Cardiff crucible beckons Ireland after Moldova win

Martin O’Neill must now go for broke against Wales in Cardiff on Monday night

 Daryl Murphy  scores his   second goal against Moldova. Photograph: Brendan Moran/Sportsfile via Getty Images

Daryl Murphy scores his second goal against Moldova. Photograph: Brendan Moran/Sportsfile via Getty Images

 

Maybe Martin O’Neill and the FAI should agree terms before every big international. It has been a sweet 24 hours for the Derry man as he faces into Monday night’s game in Wales that is now set up as one of those Irish clarion calls. A hugely positive opening 20 minutes by Ireland took care of business in Dublin while Wales emerged from a tense trip to Georgia with a 1-0 win. A monumental Celtic derby awaits both countries, with Cardiff in full voice.

“I thought it was always going to be like this” O’Neill said afterwards. “When you get off to a decent start, your mindset begins to change a bit. But if you said to me at the very start that we have to go to Wales, I would take it.”

The Irish manager looked as upbeat and energised as he had in months and hinted at a willingness to go for broke for a match which will demand a degree of tactical bravery and innovation.

“If you look at the last three years in competitive football, I think we have taken a lot of risks in big, big matches. We have changed the team around to give ourselves energy. (Shane) Duffy came in for a big game . . . we ended up in Gelsenkirchen with (David) Meyler playing right back against Germany, the world champions, in a home match. And he did pretty well. We have done a lot of risking and we may have to do it again.”

For Ireland, nothing but a win will do. At least they can fly out of Dublin on a bright note. Ireland should have been 4-0 up after 24 minutes, which is not something said about them very often. From as early as the second minute, when Daryl Murphy edged around Sergiu Platica to get a touch on Stephen Ward’s long throw-in and grab his second international goal, it suddenly felt as if the evening would be all right.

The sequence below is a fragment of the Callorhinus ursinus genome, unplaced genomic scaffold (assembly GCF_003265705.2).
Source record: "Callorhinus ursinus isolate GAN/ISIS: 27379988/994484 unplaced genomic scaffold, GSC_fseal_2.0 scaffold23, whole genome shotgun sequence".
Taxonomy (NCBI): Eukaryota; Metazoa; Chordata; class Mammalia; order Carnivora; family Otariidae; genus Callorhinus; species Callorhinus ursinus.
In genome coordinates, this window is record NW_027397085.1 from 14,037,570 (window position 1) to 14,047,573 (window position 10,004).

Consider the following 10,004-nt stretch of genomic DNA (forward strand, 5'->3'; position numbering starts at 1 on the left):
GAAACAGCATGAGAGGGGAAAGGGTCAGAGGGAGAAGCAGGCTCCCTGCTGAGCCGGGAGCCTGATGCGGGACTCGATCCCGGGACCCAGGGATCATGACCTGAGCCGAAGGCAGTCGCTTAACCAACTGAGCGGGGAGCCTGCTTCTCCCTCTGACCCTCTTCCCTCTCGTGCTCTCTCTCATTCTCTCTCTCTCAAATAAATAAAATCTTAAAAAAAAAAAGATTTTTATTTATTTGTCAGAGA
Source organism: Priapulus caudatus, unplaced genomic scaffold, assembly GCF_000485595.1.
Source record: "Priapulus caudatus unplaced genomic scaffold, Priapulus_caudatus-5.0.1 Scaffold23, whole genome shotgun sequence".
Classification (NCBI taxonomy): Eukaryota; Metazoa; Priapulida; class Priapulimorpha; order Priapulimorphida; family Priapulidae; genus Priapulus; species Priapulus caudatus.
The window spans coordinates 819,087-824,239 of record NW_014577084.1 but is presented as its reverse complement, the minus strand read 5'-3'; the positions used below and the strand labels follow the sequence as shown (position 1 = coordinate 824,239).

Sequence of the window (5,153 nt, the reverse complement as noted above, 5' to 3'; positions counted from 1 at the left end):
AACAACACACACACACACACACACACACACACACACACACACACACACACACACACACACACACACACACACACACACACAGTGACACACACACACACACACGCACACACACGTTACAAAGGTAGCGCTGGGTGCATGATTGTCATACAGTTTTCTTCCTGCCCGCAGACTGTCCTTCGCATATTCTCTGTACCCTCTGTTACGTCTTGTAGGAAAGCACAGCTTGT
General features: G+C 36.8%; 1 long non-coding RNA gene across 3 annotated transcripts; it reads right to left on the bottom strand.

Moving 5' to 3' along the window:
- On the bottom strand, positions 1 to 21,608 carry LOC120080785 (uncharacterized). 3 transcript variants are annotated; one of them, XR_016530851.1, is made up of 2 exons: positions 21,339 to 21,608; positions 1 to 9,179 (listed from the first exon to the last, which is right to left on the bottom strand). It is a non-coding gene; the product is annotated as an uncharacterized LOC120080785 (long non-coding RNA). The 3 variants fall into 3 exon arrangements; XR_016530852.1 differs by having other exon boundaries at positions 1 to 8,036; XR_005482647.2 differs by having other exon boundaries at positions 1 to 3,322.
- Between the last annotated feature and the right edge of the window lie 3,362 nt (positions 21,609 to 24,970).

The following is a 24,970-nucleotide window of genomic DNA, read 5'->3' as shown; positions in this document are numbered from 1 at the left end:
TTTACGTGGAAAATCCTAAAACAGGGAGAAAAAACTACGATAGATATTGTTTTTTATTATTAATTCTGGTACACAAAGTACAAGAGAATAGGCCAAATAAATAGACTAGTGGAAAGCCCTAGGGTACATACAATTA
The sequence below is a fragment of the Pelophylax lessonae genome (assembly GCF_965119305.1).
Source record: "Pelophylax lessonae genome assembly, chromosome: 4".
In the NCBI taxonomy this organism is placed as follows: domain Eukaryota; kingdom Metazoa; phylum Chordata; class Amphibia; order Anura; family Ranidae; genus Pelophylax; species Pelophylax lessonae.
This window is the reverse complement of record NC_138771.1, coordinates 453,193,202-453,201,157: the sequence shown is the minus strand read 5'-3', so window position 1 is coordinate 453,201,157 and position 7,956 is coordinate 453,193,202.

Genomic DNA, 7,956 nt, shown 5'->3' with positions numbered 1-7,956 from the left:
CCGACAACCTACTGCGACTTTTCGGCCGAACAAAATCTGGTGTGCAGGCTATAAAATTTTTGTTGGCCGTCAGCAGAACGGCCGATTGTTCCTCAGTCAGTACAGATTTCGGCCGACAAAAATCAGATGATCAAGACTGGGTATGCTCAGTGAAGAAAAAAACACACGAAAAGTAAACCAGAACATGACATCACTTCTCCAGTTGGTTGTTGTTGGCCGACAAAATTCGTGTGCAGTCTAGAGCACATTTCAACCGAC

A combination of injuries and the need to rest more senior players prompted an adventurous first XI selection from O’Neill. Callum O’Dowda started on the left wing, Meyler captained the team, with Murphy and Shane Long operating up front. And even if it was against lowly Moldova, the team just clicked early. Murphy’s second goal was a perfectly weighted header on a cross from Stephen Ward, who found himself utterly free of Moldovan attention on the left wing.

Murphy was delighted with life and all of a sudden, Ireland looked as if they were having fun. Ireland’s best move in, well, seasons, had happened just three minutes earlier; slick interplay between Ward and Hoolahan freed O’Dowda who gave a perfect squared pass for Long to slide home. But his placed attempt streaked wide.

At the heart of all this was Wes Hoolahan. It was Hoolahan who had the vision to notice and then find Ward cantering in splendid isolation up the left wing. With his first involvement, he took on Vitalie Bourdain, turned him and quickly won a free.